Though built by heavenly hands? our shrines
Upon their very gods consumed?
Nay, nay; long since our weary eyes
Have dried their tears for these. But now
We weep, O father, king, for thee. 655
We saw, with our own eyes we saw,
The old man slain by Pyrrhus' impious hand,
Whose scanty blood scarce stained the gleaming brand.

Cassandra: Restrain your tears which lingering time awaits,
Ye Trojan dames; weep not for me and mine. 660
Let each bewail her several woes; but I
For my own heavy grief have tears enough.

Band: Yet 'tis a balm of grief to know
That our own tears with others' flow;
More sharply gnaws the hidden care 665
Which we with others may not share:
And thou, though strong of soul, inured to grief,
Canst not in thine own weeping find relief.
Though Philomel for Itys sing 670
Her sad, sweet notes in wakening spring;
Though Procne, with insistent din,
Bewail her husband's hidden sin; 675
Not these, with all their passionate lament,
Can voice the sorrows in thy bosom pent.
Let Cycnus raise his dying song,
And its soft, plaintive strains prolong;
Let Halcyon mourn her Ceyx brave, 680
A-flutter o'er the tossing wave;
Let priests of tower-crowned Cybele 685
Their tears for Attis share with thee:
Still would our tears in no such measure flow, 690
For sufferings like these no limits know.

[Cassandra lays aside her fillets.]

But why dost lay aside the sacred wool?
Most by the wretched should the gods be feared.

Cassandra: But ills like mine o'erleap the bounds of fear. 695
I'll supplicate the heavenly gods no more,
For now am I beyond their power to harm,
And I have drained to dregs the cup of fate.
No country have I left, no sister, sire;
For tombs and altars have my blood consumed. 700
Where is that happy throng of brothers now?
Departed all! And only weak old men
Remain within the lonely palace walls
To serve the wretched king; and these, alas,
Throughout those stately chambered halls behold,
Save Spartan Helen, none but widowed wives.
And Hecuba, proud mother of a race 705
Of kings, herself the queen of Phrygia,
Fecund for funeral pyres, became the mock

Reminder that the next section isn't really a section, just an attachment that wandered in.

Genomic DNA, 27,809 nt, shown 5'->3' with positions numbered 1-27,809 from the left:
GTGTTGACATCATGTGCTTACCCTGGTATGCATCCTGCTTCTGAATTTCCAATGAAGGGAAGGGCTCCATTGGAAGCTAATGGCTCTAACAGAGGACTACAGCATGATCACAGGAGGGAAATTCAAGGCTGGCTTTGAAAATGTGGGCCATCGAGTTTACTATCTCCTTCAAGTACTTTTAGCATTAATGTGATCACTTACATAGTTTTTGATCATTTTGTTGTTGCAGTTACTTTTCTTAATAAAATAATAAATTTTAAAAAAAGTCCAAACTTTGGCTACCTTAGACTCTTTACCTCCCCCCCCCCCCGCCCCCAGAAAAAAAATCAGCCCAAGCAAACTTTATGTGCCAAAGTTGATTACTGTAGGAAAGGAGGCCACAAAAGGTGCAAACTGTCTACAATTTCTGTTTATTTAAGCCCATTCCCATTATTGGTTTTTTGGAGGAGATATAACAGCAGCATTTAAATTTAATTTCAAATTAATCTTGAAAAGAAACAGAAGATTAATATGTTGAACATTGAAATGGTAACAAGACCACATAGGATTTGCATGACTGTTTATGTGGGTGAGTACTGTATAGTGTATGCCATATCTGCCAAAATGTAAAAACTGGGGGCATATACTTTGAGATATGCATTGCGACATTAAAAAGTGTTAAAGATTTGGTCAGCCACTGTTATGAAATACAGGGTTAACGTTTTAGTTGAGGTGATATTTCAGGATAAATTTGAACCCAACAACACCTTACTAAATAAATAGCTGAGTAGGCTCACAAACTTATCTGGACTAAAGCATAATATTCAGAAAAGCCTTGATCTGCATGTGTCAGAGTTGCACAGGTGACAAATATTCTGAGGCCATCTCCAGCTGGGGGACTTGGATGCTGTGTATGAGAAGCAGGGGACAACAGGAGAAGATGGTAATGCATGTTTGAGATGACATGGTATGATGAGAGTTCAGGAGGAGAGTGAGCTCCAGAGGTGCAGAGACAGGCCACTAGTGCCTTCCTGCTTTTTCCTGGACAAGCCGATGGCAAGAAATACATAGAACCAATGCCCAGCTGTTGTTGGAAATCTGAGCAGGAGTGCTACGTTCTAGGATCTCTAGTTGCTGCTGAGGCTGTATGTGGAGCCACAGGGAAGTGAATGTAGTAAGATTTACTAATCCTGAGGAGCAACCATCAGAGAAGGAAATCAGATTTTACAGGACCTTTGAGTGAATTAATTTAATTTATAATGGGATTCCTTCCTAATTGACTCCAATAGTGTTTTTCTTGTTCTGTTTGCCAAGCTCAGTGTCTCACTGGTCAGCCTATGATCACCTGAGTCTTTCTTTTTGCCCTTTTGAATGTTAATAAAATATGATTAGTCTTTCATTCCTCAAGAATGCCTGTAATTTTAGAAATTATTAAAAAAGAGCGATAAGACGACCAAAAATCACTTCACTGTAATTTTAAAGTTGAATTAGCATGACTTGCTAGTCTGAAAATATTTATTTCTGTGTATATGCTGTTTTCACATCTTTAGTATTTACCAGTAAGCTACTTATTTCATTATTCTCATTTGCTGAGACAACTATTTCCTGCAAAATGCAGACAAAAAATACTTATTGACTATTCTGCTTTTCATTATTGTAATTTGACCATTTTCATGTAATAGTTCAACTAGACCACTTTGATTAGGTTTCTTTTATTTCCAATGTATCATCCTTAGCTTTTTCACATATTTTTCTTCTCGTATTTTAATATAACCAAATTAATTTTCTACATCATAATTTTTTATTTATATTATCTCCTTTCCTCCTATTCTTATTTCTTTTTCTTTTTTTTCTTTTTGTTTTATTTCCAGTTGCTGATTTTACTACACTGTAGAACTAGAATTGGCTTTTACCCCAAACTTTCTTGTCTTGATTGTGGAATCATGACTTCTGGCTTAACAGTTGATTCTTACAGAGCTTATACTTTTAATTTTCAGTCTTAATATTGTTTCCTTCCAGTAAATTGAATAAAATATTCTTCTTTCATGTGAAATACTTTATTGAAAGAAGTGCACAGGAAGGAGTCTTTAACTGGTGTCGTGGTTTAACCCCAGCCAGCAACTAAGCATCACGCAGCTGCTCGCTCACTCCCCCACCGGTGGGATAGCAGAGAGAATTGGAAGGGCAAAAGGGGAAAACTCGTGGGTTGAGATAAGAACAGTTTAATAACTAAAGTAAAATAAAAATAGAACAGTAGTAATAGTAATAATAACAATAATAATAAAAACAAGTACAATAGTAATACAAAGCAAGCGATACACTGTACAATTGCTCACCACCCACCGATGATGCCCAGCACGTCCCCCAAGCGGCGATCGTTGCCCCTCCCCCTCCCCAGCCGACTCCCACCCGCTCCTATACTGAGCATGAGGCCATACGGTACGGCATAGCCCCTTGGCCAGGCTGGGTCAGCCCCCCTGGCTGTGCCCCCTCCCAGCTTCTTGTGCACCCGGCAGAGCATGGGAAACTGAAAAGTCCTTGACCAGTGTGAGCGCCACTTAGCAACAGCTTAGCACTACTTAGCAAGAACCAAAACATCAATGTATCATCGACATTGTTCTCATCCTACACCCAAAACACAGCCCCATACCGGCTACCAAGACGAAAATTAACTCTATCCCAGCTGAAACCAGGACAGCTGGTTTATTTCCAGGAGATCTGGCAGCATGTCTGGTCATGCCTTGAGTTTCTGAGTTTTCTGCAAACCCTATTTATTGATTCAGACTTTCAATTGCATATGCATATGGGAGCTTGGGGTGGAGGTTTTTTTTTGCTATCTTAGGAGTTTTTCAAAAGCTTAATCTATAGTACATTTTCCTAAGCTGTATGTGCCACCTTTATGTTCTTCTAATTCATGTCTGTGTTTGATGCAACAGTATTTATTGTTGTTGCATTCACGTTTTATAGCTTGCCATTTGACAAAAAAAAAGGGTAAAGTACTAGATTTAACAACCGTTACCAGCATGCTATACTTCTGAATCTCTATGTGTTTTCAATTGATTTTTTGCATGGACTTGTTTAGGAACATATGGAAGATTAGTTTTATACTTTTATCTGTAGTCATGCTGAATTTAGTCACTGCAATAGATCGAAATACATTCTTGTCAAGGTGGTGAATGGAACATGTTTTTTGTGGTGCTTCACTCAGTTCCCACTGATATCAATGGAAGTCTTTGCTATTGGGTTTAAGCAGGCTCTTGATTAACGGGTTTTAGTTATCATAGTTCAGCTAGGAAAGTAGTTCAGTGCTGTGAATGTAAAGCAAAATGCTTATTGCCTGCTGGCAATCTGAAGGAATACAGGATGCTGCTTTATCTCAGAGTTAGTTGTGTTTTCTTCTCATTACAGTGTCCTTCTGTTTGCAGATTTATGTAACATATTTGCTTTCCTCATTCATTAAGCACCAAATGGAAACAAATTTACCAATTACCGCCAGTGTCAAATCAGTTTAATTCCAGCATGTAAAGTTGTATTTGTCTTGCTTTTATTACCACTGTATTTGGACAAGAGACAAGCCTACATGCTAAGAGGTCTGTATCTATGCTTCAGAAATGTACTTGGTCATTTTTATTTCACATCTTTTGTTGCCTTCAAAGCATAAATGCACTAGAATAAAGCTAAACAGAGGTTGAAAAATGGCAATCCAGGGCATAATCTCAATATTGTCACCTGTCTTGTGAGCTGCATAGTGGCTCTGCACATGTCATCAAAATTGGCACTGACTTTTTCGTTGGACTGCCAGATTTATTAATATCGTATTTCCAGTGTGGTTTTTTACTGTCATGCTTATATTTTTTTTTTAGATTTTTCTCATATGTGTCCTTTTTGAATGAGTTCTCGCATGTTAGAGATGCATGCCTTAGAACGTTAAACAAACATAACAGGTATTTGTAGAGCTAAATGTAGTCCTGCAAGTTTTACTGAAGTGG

Of fickle fate; and now in bestial form,
Barks madly round the ruins of her home,
Surviving Troy, son, husband, and herself.

Band: Why falls this sudden silence on her? See 710
Her cheeks are pale, and fits of trembling fear
Possess her frame; her locks in horror rise,
And we can hear, though pent within her breast,
The loud pulsations of her fluttering heart.
Her glance uncertain wanders; and anon
Her eyes seem backward turned into herself, 715
Then fix again and harshly stare abroad.
Now higher than her wont she lifts her head
And walks with stately step; and now she strives
To open her reluctant lips. At last,
Though struggling still against th' inspiring god,
The maddened priestess speaks with muttered words.

Cassandra: Why prick me on with fury's goads anew, 720
Ye sacred slopes of high Parnassus? Why
Must I, insensate, prophesy afresh?
Away, thou prophet god! I am not thine.
Subdue the fires that smoulder in my breast.
Whose doom yet waits my frenzied prophecy?
Now Troy is fallen--must I still rave on, 725
And speak unheeded words? Oh, where am I?
The kindly light has fled, and deepest night
Enshrouds my face, and all the heavens lie wrapped
In deepest gloom. But see, with double sun,
The day shines forth again; and doubled homes
In doubled Argos seem to stand. Again
I see Mount Ida's groves. The shepherd sits 730
Amid those awful goddesses to judge
(Oh, fatal judgment!) twixt their rival charms.
Ye mighty kings, I warn ye, fear the fruit
Of stolen love; that rustic foundling soon
Shall overthrow your house.
Beware the queen!
Why does she madly in her woman's hand
Those naked weapons bear? Whom does she seek 735
With brandished battle-ax, though Spartan bred,
Like some fierce warrior of the Amazons?
What horrid vision next affronts mine eyes?
A mighty Afric lion, king of beasts,
Lies low, death-smitten by his cruel mate;
While at his mangled[53] neck a low-born beast 740
Gnaws greedily.
Why do ye summon me,
Saved only of my house, ye kindred shades?
I'll follow thee, my father, buried[54] deep
Beneath the stones of Troy; and thee, O prop
Of Phrygia, the terror of the Greeks,
I see, though not in brave and fair array,
As once thou cam'st, still flushing with the glow 745
Of burning ships; but with thy members torn
And foully mangled by the dragging thongs.
And thee, O Troïlus, I follow too,
Alas, too quickly met with Peleus' son!
I see thy face, my poor Deïphobus,
Past recognition scarred. Is this the gift
Of thy new wife? 750
Ah me, 'tis sweet to go
Along the borders of the Stygian pool;
To see the savage hound of Tartarus,
The realms of greedy Dis, and Charon old,
Whose dusky skiff shall bear two royal souls
Across the murky Phlegethon today,
The vanquished and the vanquisher. Ye shades,
And thee, dread stream, by which the gods of heaven 755
Do swear their straightest oaths, I pray ye both:
Withdraw the curtain of your hidden realm,